The National Climate Assessment is the definitive statement of current and future impacts of carbon pollution on the United States. And the picture it paints is stark: Inaction will devastate much of the arable land of the nation’s breadbasket — and ruin a livable climate for most Americans.

“Americans face choices” explains the Congressionally-mandated report by 300 leading climate scientists and experts, which was reviewed by the National Academy of Sciences. We’re already seeing serious climate impacts — such as more extreme heat waves, droughts, and deluges — and additional impacts are “now unavoidable.” But just how bad future climate change is “will still largely be determined by choices society makes about emissions.”
Let’s look at some of our choices:
Image Removed

America’s choice (via NOAA/NCA): Aggressive climate action ASAP (B1, left) minimizes future warming in average surface air temperature 2071-2099 (relative to 1970-1999). Continued inaction (A2, right) results in catastrophic levels of warming over the U.S.
Note that this figure is conservative — the A2 scenario (850 parts per million of CO2 in the air) is not as bad as the business-as-usual scenario the recent U.N. climate report used. In short, if we do nothing things could well be even worse.
Even so, the heat waves in the do-nothing case are unimaginably brutal. In the A2 scenario, across most of the United States, the hottest days — those that occur only once in 20 years — will be “about 10°F to 15°F hotter” by late in the century. So those rare 105°F days will be 115° to 120°F days.
One of the most dangerous consequences of that staggering rise in heat is a drop in soil moisture — basically precipitation minus evaporation — a key indicator of drought. Places that don’t see any drop in precipitation will still see a drop in soil moisture when it is hotter because of the evaporation, the drying out of the soil in the hot sun. Even worse is that much of the Southwest is projected to see less precipitation. Combine the two, and here is another choice for America:


Image Removed

Average change in soil moisture in 2071-2100 compared to 1971-2000 under the strong climate action scenario (B1, left) and the keep-doing-nothing scenario (A2, right).
Which scenario should we choose? Hint: The Dust Bowl was a sustained decrease in soil moisture of only about 15%. In the A2 scenario (which, as noted, isn’t the worst case), some parts of the Southwest are, on average, permanently in a Dust Bowl. Large parts of the Southwest AND Great Plains are so close to the edge that in years with slightly less precipitation and/or slightly more heat, they will routinely be in a Dust Bowl.
The choice should be easy, given that other research paints the same grim picture not just for the Southwest and Great Plains — but for multiple regions around the globe. And we know that if we do Dust-Bowlify a third of the planet’s land, it will be irreversible for 1000 years.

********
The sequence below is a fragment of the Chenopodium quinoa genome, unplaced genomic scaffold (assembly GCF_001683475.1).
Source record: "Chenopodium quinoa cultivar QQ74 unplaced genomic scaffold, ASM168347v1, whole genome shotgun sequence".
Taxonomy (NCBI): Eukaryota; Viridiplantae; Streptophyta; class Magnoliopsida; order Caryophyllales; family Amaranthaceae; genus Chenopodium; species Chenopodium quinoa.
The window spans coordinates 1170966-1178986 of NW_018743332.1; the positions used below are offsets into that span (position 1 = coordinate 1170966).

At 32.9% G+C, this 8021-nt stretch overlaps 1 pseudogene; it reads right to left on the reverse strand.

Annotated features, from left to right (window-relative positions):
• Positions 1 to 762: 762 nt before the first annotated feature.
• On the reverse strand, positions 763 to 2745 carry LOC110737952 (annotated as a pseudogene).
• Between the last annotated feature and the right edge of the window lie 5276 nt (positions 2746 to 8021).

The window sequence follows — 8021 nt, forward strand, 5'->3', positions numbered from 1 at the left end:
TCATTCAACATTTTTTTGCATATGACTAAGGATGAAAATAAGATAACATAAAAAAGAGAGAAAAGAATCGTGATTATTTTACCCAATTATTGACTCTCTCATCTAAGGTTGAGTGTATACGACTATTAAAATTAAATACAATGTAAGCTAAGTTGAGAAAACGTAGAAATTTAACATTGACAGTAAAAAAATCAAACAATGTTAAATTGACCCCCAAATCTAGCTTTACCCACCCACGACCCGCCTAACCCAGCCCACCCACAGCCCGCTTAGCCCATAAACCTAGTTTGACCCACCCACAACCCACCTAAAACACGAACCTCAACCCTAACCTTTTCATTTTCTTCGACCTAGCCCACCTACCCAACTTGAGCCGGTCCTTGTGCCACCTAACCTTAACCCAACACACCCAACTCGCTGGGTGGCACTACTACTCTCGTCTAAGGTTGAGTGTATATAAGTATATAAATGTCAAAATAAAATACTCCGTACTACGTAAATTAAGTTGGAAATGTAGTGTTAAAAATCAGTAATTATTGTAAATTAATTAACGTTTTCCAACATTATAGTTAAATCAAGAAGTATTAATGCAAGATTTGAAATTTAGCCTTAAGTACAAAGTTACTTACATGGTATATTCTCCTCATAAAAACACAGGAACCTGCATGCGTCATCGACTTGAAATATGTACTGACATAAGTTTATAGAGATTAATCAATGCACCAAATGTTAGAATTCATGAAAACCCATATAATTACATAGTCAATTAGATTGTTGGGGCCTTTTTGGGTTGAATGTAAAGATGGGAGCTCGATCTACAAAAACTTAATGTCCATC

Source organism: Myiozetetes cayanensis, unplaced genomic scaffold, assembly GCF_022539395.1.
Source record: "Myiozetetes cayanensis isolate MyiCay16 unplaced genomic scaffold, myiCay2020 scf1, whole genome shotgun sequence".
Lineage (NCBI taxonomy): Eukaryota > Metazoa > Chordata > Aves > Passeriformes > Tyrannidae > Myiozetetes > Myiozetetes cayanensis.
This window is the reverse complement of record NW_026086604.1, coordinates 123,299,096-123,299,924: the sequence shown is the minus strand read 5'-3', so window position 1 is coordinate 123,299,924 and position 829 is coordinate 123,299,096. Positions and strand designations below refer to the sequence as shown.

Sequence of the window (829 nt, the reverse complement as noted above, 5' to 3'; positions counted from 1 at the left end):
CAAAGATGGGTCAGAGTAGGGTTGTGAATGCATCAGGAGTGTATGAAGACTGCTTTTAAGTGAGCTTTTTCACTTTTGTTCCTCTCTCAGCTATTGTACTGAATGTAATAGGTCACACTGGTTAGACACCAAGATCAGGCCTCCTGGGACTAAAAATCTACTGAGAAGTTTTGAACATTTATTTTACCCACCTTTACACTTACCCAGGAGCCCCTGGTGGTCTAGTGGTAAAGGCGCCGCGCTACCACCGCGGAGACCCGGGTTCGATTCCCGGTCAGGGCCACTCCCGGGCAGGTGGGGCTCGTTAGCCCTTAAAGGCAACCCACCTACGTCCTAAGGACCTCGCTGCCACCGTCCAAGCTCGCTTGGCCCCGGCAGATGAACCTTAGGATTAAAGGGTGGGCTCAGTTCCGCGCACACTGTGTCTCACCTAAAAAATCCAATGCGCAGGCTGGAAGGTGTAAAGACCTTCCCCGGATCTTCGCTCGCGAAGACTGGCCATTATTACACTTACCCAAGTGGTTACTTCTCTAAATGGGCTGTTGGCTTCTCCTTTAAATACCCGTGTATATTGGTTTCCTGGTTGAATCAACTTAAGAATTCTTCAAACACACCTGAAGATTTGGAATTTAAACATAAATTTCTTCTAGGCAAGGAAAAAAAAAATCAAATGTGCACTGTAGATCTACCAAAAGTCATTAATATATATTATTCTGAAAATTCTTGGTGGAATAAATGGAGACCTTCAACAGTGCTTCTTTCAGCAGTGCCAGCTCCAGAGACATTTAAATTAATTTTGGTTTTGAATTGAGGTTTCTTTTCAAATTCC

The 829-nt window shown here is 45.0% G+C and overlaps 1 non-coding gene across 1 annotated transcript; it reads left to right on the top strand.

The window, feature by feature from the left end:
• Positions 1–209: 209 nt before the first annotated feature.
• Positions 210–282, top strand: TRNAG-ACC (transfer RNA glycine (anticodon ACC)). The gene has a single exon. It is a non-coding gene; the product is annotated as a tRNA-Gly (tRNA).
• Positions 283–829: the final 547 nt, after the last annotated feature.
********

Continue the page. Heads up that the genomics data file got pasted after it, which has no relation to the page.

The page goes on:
Does it really seem like a good trade-off to destroy our livable climate and our food security just to avoid a cost that the world’s leading scientists and governments agree is a mere 0.06% of annual growth? But the B1 scenario will be all but closed off to us with another decade of inaction.
One reason we can be confident in the report’s projections of the future is that the same scientists warned decades ago that we would start to see increases in heatwaves, droughts and deluges by now — and we have:
The global warming of the past 50 years is primarily due to human activities, predominantly the burning of fossil fuels….
Over the last 50 years, much of the United States has seen an increase in prolonged periods of excessively high temperatures, more heavy downpours, and in some regions, more severe droughts.
The study notes, “Evidence indicates that the human influence on climate has already roughly doubled the probability of extreme heat events such as the record-breaking summer heat experienced in 2011 in Texas and Oklahoma.” At the same time, “In some regions, prolonged periods of high temperatures associated with droughts contribute to conditions that lead to larger wildfires and longer fire seasons.”
Here’s the data on precipitation:
Image Removed
Those of you in the Northeast who thought you’d noticed deluges becoming more intense were right. Thanks to climate change, when it rains, it pours, literally. Ironically, what this means is that even in the regions that are expected to see a drop in precipitation, more of the precipitation they do get will be in the form of deluges, which are so intense they can wash away topsoil and generally fail to alleviate droughts.
The time to act was a long time ago when we were first warned by climate scientists, but continued inaction in the face of the vindication of those scientists and even graver warnings today, is beyond immoral.

Report highlights page
Full report page

California drought teaser image via shutterstock.